“It’s OK, it’s for digital only” – is not OK. All advertising efforts, irrespective of medium, should stay consistent to your brand guidelines. Don’t upload or endorse shoddy poorly produced “content” that doesn’t meet your guidelines to your brand channels (e.g. brand YouTube channel). This is applicable to even “user generated content” – created by some over enthusiastic customer. There is nothing like “it’s OK, it’s for digital only”. All marketing communications, irrespective of medium, reflects how consumers see you and should aid your efforts in building distinctive brand assets.
Human behavior doesn’t follow the Moore’s law trajectory. The evolution curve for computing power and introduction of new technologies is steep, but curves for adoption of new tech by people and habit changes is comparatively flatter. The folks pitching ‘new and shiny digital tech’ are most likely technophiles and early adopters; don’t assume the same for your consumers. While this doesn’t mean that you stay a laggard; it simply means you need to find the right balance.
Sold as a sniper gun but fired like a machine gun. Sharp targeting and reducing advertising wastage are touted as the raison d’etre for “digital marketing”. Many digital agencies pitch ‘sniper gun’ solutions, tools with the uncanny ability to target the “right consumer at the right time with the right message”. Executing digital campaigns, like any other medium, needs monitoring. Don’t assume that the 320×480 banner you approved goes into some fill-it-shut-it-forget-it machine. Potential impressions (“media space”) for advertising on the internet is (in theory) infinite, without high quality execution across ad formats and sizes, the right CTAs (Call-to-Action) for each ad unit, regular monitoring and checking each targeting and campaign parameter it’s very easy to slip into “machine gun mode”.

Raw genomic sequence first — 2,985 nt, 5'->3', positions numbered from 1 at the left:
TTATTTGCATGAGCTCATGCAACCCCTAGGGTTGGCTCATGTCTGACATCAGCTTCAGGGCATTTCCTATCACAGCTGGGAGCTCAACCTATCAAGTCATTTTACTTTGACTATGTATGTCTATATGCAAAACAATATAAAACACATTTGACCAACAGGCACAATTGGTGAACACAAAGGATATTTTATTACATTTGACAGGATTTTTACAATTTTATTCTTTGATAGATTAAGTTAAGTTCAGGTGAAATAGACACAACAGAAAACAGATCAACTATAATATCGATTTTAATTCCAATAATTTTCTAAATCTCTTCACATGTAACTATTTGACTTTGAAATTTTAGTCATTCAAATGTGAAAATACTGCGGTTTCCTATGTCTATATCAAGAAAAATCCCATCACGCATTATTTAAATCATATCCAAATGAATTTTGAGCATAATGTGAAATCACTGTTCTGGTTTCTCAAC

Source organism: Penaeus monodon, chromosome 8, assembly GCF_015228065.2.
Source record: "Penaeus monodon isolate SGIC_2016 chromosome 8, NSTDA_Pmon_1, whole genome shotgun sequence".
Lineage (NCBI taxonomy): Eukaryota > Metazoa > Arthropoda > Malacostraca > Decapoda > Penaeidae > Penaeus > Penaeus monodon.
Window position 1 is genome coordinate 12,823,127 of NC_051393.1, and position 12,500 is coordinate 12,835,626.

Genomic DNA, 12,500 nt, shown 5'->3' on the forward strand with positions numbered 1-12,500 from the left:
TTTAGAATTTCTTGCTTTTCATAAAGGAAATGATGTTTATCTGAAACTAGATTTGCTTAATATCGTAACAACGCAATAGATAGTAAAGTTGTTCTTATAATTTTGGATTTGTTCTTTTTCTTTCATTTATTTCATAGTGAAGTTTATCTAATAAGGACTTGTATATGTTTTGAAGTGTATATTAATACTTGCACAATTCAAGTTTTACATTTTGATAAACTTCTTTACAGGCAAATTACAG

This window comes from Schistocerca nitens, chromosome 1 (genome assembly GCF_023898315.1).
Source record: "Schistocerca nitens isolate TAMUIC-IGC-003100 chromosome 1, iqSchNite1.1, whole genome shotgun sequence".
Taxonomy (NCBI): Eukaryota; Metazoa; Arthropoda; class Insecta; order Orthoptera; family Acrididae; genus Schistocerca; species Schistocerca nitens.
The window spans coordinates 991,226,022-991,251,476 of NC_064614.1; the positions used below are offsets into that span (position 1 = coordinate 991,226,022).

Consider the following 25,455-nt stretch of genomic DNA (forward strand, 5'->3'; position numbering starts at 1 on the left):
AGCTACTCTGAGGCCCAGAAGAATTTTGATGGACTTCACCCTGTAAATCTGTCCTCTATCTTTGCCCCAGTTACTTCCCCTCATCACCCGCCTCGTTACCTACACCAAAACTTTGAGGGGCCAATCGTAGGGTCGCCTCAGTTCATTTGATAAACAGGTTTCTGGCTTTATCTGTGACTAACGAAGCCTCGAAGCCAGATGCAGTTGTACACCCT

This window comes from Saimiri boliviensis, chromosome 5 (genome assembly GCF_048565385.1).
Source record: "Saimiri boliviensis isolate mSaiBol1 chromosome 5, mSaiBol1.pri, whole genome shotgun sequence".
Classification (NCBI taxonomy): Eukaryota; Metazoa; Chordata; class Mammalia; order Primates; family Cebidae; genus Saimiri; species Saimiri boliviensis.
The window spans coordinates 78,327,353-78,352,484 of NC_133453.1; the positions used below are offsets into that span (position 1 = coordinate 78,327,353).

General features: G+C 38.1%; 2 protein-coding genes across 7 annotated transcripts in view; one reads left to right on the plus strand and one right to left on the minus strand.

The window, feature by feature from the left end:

Cookies don’t buy, people do. Digital agencies spend a lot of time talking about re-targeting cookie pool, device IDs, third party data etcetera; it may be worth remembering that all marketing efforts are aimed at real people. Real people buy, the cookie doesn’t.
Beware of the tendency to view people going about their business – your target customer – as mere cookie pools or device IDs meant to be targeted. Holding this human perspective will help you create more effective advertising.